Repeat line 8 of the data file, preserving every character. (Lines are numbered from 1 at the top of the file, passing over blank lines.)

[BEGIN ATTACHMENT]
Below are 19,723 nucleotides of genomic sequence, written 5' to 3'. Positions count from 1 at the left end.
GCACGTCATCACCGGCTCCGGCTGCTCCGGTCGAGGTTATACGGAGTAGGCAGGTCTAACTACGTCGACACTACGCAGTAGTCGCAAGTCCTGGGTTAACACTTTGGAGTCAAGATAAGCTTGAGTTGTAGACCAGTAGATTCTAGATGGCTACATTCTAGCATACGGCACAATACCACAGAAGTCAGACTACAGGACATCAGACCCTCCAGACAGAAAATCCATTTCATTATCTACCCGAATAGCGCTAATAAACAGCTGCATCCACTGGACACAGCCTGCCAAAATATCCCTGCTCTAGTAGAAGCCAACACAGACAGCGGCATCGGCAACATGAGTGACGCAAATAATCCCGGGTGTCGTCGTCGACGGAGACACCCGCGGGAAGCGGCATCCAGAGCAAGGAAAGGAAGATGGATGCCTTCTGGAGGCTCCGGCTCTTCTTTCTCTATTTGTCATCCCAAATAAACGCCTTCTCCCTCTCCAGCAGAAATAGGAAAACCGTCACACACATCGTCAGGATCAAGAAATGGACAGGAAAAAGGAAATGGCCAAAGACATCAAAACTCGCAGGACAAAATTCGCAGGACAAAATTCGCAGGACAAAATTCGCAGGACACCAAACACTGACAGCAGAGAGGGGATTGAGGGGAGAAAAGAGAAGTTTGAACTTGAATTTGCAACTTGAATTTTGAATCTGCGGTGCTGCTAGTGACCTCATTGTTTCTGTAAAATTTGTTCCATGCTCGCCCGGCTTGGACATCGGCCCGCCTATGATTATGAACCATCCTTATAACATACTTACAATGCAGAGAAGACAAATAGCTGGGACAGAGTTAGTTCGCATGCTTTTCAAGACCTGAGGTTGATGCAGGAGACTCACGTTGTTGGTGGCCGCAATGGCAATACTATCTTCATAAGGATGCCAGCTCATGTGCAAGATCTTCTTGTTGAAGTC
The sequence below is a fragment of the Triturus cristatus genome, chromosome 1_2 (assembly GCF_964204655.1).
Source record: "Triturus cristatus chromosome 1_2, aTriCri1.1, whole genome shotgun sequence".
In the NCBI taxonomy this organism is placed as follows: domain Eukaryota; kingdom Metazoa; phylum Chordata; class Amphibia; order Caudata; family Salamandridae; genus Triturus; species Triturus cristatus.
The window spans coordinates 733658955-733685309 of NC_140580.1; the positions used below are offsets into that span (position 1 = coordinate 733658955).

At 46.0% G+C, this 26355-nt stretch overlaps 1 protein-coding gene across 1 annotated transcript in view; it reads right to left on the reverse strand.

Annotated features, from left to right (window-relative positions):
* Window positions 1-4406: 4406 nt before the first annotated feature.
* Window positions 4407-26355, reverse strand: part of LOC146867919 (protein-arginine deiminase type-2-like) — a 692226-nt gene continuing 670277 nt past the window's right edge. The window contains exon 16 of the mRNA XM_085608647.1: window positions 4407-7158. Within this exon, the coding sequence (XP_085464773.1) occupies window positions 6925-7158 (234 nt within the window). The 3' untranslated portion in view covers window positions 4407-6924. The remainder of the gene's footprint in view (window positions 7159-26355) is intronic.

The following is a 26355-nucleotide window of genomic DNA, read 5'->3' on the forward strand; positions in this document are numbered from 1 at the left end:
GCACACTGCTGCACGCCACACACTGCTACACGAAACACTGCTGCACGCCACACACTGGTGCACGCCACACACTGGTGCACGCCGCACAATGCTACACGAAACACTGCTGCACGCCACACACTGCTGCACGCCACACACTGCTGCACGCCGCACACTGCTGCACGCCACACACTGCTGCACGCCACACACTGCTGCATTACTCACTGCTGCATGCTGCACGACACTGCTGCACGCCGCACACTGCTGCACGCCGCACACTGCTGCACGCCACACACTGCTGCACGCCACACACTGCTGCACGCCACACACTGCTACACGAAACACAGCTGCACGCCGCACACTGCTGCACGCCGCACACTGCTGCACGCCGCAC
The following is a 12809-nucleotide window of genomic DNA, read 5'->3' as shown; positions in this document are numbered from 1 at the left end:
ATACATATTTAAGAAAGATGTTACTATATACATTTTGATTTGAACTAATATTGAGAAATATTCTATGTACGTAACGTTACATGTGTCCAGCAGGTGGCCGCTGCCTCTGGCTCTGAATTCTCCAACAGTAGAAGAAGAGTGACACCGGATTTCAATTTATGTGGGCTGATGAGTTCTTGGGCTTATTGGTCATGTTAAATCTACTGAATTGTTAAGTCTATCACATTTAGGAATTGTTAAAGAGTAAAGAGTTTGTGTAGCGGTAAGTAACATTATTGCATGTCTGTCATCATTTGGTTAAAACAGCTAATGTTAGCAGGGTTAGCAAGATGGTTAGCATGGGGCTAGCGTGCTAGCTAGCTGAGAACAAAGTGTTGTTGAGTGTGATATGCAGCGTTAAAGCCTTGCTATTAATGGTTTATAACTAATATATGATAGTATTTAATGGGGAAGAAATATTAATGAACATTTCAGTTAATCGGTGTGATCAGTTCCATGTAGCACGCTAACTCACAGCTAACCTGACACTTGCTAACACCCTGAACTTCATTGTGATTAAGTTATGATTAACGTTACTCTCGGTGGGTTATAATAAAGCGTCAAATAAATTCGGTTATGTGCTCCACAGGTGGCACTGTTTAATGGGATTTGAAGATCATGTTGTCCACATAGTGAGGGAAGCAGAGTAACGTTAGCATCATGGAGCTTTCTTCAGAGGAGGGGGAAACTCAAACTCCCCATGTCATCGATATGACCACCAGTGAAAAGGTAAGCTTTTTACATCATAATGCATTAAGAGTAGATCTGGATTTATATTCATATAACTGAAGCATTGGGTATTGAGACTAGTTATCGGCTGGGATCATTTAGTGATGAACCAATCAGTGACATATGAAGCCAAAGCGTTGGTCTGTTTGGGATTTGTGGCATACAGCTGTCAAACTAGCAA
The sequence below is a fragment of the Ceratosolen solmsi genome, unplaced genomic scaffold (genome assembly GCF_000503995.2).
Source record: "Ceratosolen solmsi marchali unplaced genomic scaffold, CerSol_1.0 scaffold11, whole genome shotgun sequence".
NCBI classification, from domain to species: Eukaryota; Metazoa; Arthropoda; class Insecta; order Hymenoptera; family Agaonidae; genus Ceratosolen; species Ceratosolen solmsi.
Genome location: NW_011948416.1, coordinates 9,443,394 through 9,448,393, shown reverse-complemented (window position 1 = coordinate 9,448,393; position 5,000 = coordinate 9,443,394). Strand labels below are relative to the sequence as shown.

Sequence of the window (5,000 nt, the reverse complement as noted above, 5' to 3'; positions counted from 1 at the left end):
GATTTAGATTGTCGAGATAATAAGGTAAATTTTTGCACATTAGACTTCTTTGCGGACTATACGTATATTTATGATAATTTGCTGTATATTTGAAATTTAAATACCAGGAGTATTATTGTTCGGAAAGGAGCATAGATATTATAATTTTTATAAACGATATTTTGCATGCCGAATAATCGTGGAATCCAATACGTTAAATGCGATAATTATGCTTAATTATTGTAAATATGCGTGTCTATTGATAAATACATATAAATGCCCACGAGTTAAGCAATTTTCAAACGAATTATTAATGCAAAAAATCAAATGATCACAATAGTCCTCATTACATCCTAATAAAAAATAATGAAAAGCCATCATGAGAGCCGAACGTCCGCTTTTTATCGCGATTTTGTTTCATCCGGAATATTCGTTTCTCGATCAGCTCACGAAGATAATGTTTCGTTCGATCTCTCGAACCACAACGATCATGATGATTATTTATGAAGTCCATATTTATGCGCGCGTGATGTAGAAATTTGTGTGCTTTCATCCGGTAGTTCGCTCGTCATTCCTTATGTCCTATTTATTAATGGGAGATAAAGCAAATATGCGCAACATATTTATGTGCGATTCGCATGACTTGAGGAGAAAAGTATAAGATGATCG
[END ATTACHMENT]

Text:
Annotated features, from left to right (window-relative positions):